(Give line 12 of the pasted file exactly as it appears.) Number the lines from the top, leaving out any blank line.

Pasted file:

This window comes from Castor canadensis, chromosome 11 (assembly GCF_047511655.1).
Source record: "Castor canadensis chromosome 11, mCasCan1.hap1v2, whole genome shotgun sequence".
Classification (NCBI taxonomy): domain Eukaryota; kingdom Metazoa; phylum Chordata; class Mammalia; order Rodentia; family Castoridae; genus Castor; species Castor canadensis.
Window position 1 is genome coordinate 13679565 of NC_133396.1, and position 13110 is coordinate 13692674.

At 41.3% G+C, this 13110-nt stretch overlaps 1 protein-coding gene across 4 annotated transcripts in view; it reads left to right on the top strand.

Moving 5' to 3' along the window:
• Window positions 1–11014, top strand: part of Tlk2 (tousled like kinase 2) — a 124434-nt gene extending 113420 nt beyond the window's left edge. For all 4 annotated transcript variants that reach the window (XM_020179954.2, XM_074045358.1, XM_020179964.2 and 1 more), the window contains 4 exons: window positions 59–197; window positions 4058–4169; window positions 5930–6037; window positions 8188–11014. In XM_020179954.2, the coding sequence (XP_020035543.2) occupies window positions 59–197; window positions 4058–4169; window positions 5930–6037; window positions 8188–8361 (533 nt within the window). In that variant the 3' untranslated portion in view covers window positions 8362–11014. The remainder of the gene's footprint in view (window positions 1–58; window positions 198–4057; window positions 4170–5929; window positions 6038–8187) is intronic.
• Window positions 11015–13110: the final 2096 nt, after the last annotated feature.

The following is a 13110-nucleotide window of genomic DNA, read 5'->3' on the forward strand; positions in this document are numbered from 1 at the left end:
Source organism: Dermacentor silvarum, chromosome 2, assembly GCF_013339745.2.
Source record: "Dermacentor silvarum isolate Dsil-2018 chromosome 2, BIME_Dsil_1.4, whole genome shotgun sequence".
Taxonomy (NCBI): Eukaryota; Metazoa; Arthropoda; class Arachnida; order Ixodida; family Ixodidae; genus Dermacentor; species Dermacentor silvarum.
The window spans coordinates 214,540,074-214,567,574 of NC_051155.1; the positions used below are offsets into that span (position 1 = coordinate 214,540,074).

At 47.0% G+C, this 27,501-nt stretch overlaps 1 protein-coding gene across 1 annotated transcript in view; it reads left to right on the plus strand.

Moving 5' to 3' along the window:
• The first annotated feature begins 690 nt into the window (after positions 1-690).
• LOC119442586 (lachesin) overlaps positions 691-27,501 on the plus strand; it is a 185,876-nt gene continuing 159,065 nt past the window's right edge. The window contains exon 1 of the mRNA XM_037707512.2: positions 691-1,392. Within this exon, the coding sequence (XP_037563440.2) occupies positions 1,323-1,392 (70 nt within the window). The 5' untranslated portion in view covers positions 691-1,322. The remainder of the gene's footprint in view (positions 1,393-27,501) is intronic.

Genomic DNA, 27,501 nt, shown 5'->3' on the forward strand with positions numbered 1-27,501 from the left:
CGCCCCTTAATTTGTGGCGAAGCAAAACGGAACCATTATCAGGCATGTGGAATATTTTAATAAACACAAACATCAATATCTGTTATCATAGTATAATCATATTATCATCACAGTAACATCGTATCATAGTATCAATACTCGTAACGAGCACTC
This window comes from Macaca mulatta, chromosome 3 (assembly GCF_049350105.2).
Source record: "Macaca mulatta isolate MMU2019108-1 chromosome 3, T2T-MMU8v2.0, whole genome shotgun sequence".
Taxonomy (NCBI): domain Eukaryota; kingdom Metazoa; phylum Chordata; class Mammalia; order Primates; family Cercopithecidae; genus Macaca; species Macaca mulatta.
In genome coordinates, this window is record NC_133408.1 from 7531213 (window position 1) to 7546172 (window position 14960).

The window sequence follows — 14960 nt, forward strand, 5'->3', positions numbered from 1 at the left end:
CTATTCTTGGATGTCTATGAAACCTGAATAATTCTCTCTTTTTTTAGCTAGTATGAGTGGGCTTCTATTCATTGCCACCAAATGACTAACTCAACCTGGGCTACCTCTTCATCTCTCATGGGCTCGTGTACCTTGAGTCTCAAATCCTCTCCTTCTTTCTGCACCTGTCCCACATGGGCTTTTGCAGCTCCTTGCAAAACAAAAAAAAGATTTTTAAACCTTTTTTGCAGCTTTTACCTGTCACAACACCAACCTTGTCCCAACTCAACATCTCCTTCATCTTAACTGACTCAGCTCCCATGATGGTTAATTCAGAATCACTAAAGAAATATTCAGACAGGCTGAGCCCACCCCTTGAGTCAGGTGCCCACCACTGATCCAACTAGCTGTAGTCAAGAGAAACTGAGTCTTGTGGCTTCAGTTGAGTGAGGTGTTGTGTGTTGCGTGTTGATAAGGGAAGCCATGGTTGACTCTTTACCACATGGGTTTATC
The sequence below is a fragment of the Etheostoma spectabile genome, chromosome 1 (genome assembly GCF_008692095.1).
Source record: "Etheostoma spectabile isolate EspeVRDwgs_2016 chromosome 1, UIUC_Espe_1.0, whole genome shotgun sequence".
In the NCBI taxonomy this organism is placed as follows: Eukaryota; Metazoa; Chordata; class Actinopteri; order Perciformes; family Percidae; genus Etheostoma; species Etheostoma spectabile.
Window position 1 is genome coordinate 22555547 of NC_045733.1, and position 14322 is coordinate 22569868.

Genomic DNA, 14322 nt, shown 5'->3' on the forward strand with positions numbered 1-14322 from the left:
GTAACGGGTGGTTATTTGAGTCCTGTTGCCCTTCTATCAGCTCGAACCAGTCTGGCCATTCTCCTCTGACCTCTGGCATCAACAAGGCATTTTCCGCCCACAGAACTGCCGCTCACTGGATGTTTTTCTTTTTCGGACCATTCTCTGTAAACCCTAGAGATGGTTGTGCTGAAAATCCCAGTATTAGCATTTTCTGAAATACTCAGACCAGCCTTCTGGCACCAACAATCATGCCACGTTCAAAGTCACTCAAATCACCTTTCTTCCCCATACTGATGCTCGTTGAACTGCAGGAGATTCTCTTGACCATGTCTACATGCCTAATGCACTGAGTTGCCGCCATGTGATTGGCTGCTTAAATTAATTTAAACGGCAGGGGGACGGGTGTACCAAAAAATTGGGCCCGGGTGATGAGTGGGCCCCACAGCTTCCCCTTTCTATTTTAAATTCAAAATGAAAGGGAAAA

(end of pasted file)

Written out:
Taxonomy (NCBI): Eukaryota; Metazoa; Arthropoda; class Arachnida; order Ixodida; family Ixodidae; genus Dermacentor; species Dermacentor silvarum.